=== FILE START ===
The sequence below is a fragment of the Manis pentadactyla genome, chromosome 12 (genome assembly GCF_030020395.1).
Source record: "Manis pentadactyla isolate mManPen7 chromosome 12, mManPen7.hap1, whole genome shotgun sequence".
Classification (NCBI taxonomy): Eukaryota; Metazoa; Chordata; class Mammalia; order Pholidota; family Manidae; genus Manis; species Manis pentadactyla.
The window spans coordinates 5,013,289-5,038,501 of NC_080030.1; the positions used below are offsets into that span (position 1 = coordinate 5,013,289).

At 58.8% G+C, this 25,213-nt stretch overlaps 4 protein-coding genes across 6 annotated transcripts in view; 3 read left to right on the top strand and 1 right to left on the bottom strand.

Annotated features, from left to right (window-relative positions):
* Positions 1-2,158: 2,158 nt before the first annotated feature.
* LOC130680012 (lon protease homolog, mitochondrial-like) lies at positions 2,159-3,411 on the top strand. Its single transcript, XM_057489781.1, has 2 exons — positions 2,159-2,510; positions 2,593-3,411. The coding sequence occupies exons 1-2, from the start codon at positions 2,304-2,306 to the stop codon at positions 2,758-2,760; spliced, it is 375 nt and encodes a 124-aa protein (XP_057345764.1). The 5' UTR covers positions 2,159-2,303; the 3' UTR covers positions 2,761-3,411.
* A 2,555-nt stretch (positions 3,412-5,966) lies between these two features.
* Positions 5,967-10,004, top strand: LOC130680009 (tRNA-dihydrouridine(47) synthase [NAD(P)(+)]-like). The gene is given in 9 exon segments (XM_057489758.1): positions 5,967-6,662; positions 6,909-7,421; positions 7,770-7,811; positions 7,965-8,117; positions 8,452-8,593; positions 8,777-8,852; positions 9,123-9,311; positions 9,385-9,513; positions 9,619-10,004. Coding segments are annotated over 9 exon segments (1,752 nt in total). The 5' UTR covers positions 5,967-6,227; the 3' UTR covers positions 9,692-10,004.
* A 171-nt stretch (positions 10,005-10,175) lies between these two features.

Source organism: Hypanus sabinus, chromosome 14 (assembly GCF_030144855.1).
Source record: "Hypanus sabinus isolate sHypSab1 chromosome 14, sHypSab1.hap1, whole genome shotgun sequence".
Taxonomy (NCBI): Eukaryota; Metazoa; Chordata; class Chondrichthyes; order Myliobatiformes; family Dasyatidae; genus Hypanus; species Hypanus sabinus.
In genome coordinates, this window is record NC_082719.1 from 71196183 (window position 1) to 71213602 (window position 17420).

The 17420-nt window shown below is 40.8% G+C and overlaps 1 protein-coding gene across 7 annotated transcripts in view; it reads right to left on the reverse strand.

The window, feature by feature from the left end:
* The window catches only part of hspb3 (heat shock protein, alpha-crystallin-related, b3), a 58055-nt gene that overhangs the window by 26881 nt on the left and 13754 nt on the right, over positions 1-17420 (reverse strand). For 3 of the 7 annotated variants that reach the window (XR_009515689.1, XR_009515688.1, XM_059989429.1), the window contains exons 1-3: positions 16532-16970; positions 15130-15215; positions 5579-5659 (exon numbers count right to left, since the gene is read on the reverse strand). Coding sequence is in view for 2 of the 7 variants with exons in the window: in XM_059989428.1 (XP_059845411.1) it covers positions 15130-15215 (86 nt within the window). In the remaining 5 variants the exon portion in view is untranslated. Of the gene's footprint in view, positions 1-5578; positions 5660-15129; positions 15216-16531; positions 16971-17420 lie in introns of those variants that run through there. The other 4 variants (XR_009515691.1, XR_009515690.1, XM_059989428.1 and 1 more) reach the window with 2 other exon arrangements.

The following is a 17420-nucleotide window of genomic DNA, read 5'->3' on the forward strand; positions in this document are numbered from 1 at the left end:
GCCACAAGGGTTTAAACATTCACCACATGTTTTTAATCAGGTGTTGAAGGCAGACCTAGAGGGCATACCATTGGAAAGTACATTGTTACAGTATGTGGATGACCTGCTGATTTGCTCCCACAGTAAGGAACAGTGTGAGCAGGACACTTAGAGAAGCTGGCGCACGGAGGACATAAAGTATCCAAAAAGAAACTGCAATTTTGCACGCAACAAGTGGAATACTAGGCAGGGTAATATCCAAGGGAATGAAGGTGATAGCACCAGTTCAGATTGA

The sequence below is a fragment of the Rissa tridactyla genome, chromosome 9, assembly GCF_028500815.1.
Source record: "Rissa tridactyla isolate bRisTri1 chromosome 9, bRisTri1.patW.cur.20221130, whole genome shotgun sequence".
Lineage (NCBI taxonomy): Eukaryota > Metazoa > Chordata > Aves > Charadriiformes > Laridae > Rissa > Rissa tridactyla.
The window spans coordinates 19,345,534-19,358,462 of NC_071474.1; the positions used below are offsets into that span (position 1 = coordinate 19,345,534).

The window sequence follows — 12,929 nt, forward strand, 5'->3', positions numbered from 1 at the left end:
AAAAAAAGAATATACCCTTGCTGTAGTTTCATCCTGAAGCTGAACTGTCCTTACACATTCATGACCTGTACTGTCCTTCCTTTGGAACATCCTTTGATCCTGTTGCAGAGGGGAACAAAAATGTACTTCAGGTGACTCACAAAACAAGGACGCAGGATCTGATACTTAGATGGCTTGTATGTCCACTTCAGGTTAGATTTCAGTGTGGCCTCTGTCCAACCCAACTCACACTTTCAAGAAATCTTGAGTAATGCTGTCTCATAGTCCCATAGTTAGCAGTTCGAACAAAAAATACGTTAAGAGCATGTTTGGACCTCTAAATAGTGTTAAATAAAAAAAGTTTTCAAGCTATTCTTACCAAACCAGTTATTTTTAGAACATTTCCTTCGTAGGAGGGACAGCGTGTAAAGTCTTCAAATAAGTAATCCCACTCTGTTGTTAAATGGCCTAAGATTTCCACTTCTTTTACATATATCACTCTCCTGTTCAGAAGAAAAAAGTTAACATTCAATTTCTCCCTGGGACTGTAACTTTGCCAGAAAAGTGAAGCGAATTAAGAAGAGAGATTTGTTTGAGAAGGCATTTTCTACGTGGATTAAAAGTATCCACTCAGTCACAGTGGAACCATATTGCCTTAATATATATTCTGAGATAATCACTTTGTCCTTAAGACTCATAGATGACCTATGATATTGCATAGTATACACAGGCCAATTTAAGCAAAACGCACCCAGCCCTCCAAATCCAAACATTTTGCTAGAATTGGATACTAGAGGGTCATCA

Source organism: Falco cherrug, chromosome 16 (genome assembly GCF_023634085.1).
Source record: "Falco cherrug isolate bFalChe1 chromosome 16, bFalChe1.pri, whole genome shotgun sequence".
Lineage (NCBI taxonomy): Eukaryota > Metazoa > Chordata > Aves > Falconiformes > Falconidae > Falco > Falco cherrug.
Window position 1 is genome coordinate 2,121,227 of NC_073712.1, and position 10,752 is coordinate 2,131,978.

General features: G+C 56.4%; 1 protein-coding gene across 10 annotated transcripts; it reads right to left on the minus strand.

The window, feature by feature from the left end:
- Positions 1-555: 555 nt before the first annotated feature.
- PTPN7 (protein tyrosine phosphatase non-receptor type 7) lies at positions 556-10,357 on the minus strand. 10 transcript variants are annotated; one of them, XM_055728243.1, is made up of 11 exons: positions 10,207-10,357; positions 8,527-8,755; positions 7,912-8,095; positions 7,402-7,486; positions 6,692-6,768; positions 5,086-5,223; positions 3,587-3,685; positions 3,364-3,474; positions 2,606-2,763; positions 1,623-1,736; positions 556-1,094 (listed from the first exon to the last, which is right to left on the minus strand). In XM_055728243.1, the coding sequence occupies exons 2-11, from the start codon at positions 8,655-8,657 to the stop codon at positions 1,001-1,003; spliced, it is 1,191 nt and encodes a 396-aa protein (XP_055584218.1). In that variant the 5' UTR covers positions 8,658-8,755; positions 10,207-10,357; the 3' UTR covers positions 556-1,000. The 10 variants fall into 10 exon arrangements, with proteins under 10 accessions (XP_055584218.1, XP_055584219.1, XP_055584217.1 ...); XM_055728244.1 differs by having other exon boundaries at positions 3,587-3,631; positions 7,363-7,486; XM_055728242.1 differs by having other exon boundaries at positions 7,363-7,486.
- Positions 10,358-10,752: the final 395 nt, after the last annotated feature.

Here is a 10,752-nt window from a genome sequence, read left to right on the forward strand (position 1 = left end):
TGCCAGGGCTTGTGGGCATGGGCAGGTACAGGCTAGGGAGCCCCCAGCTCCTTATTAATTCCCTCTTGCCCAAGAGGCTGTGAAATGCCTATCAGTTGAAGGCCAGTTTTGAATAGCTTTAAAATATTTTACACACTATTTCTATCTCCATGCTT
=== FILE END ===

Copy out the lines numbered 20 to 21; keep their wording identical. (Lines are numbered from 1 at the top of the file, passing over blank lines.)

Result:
GCCACAAGGGTTTAAACATTCACCACATGTTTTTAATCAGGTGTTGAAGGCAGACCTAGAGGGCATACCATTGGAAAGTACATTGTTACAGTATGTGGATGACCTGCTGATTTGCTCCCACAGTAAGGAACAGTGTGAGCAGGACACTTAGAGAAGCTGGCGCACGGAGGACATAAAGTATCCAAAAAGAAACTGCAATTTTGCACGCAACAAGTGGAATACTAGGCAGGGTAATATCCAAGGGAATGAAGGTGATAGCACCAGTTCAGATTGA

The sequence below is a fragment of the Rissa tridactyla genome, chromosome 9, assembly GCF_028500815.1.